Tim BontempsESPN5 minute read
PHILADELPHIA — After James Harden had an abysmal second straight shooting night — and the Philadelphia 76ers lost a second straight game to the Boston Celtics in the Eastern Conference semifinals — Joel Embiid had a message for his point guard before game 4.
“I mean, you talk to him and you tell him to keep shooting,” Embiid said after Boston’s 114-102 Game 3 win. “Be aggressive. Can’t get too high, can’t get too low. Some nights you’re gonna make a lot of other shots, a lot of tough shots, and some nights you’re not gonna make them. So it’s It’s about finding other ways to impact the game.”
Unfortunately, most of Harden’s impact in Game 3 was negative for the 76ers. After putting together the best playoff game of his career by tying his career-high 45 points in Philadelphia’s Game 1 victory, he followed that performance up with a 2-for-14 performance in Game 2 on Wednesday night and a 3 for- 14 exposure in Friday night’s loss at the Wells Fargo Center.
The 5-for-28 combined shot in those two games is Harden’s worst outing in that span of his career, according to ESPN Stats & Information.
When asked after the game if Boston did anything to slow him down after his Game 1 performance, Harden simply replied, “No.”
Celtics guard Malcolm Brogdon disagreed, saying the Celtics made an effort to slow Harden down, with Jaylen Brown being particularly good at guarding him.
“We deliberately make it difficult for him,” Brogdon said. “He came out in the first game and won them that game and played terrific. We don’t want him to play like that anymore so we have to be as physical as possible with him. Force him to take hard shots, make him feel uncomfortable and really learn to compete.”
Sixers coach Doc Rivers has repeatedly said Philadelphia needs to play harder. He thought the team had traffic lanes to attack but didn’t take advantage of it. On several occasions, Harden made forays into painting, but seemed indecisive and past – often resulting in reversals.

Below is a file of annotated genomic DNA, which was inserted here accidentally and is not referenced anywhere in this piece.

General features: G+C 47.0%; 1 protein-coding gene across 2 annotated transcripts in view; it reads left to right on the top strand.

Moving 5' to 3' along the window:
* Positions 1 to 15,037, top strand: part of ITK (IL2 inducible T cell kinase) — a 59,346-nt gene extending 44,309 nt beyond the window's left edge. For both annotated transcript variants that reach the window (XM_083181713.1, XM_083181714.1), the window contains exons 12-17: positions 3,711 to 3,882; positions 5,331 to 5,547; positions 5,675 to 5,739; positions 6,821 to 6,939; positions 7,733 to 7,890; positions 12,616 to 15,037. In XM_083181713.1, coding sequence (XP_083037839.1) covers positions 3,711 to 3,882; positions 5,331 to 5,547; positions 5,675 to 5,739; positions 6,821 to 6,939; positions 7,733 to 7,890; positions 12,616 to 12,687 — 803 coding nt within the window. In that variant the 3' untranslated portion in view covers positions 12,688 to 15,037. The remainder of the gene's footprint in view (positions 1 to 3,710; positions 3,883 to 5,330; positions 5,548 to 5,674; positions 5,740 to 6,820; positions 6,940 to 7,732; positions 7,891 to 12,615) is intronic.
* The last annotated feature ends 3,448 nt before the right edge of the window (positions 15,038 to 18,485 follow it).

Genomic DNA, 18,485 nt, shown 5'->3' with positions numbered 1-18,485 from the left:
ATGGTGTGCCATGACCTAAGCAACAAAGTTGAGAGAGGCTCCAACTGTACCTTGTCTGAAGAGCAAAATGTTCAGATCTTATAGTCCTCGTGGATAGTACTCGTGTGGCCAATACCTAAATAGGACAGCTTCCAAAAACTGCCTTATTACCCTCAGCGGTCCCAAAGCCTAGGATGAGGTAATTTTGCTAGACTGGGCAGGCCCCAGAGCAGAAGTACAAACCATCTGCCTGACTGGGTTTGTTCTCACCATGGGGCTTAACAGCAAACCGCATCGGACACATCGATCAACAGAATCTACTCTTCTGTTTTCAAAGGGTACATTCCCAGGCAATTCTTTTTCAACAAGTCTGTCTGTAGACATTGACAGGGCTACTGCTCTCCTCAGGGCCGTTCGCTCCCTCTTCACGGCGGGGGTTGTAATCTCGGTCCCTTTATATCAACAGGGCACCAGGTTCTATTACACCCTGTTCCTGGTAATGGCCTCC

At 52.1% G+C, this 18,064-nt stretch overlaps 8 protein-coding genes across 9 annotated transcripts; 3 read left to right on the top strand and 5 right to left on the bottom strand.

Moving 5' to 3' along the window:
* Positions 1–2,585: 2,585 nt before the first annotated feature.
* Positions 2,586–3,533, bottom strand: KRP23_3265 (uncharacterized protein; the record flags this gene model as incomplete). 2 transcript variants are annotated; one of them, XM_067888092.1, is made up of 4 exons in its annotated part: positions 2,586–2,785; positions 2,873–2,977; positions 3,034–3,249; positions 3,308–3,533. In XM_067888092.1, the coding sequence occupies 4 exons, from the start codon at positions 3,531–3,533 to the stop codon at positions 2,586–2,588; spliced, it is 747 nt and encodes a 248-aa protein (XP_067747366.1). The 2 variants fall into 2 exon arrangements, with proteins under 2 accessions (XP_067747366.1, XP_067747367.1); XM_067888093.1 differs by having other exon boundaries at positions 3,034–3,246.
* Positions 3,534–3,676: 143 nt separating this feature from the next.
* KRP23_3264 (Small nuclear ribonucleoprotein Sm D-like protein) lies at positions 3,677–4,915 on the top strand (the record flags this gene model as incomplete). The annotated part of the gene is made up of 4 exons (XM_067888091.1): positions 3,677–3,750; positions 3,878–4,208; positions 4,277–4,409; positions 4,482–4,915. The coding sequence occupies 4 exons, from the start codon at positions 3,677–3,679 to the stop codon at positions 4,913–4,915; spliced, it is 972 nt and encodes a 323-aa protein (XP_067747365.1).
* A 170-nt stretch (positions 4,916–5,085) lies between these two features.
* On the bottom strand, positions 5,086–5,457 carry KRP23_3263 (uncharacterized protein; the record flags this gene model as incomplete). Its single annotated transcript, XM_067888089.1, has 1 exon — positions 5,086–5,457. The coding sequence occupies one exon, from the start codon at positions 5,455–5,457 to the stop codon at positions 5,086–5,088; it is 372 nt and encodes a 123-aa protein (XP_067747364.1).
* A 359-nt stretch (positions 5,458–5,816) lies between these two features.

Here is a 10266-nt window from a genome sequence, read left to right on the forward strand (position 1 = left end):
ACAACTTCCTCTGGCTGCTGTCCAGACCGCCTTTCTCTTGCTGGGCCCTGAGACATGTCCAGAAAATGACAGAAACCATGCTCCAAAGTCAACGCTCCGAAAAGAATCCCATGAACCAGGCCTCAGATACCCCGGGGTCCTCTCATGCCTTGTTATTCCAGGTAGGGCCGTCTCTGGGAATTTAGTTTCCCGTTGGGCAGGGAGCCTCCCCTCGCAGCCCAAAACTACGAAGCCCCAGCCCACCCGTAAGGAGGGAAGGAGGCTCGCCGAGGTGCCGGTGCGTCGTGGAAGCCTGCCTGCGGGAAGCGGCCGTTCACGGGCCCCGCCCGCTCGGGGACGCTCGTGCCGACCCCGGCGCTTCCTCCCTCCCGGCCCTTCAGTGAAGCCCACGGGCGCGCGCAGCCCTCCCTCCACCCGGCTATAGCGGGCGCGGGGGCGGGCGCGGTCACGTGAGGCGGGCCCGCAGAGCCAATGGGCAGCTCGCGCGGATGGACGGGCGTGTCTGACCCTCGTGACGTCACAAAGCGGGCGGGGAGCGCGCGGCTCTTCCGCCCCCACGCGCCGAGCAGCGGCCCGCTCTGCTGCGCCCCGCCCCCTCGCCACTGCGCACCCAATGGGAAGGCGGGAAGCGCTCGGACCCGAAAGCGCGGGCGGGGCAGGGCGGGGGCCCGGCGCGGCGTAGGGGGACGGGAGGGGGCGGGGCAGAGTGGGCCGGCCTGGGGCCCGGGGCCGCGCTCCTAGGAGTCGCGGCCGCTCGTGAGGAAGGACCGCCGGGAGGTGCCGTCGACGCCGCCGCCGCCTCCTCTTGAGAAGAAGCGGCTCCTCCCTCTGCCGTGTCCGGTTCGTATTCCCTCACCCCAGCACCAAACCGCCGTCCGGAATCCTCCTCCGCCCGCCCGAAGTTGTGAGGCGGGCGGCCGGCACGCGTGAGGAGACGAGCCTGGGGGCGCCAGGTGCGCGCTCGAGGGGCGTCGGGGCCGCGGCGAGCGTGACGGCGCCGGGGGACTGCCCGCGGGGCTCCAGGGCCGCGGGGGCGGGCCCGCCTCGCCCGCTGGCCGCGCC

“I thought there were a few times where we came out of a timeout and thought we had the lane,” Rivers said. “It’s something we talked about, going into the paint hard, with rhythm and if they come, let’s make plays. I didn’t think we did that.”
This was especially true in the first half, when Harden committed five of Philadelphia’s 11 turnovers that led to a 57-50 halftime lead for the Celtics that they would never relinquish.
“I have to watch the game,” Harden said when asked about those indoor workouts, “but I’m pretty good at basketball instinct. I know when to score and I know when to pass.
“So I’m pretty sure a lot of them were the right game.”
Harden’s second straight tough night eclipsed a similar clunker from compatriot Tyrese Maxey, who finished the game on 4-for-16 shooting, and the two combined to go 2-for-14 on 2-point shots. As a team, the 76ers shot just 15 for 41 (36.6%) on 2-pointers on the night. Remove Embiid’s shots from that number and it drops to a dismal 7 for 24 (29.2%).
The Celtics had seven blocked shots – including three by Robert Williams III – and Embiid said what seemed obvious to the naked eye during the game: Challenging the Celtics’ length repeatedly to the edge wasn’t necessarily the best way to approach the game.
“You just have to be aggressive and always pick your spots,” Embiid said of Maxey. “Robert Williams is pretty good defensively, blocking shots, so you can be reckless knocking him down. You can do some, but with his athletic level there’s a chance he’ll block or change the shot. I think you just need to stay calm and play at a better pace instead of attacking and going fast I think that’s really a problem but like I said it’s the same for [Maxey]. There is no panic. We just have to settle down.”
Embiid and Rivers also pointed to Boston winning over 50-50 balls and getting several timely offensive rebounds — four of them in the fourth quarter, when the Celtics held off a few challenges from the 76ers with 3-point shots. timely, including twice when Brogdon and then Horford faked defenders before draining triples.
Ultimately, Embiid said it was just a matter of the 76ers playing better starting Sunday afternoon in Game 4 if they wanted to stay alive in this series.
“I think the players have to show up,” said Embiid, who finished with 30 points, 13 rebounds, 3 assists and 4 blocks in 39 minutes and accepted the NBA MVP award at a ceremony. emotional pregame which saw him crumble when his son, Arthur, ran towards him on the pitch. “I have to do my job. All the guys, everyone knows their role, they have to do their job. The players have to show up. Obviously you can make whatever adjustments you want. But if the players don’t perform , they don’t show up and we don’t do hits, it’s on us.
“I have to be better. We all have to be better. We just haven’t been good enough in the last two games. No sense of urgency…it’s the little things. We’ve done well to keep them in the half It’s loose ball situations, offensive rebounds, and they knock down a 3 or they score on it and that changes everything.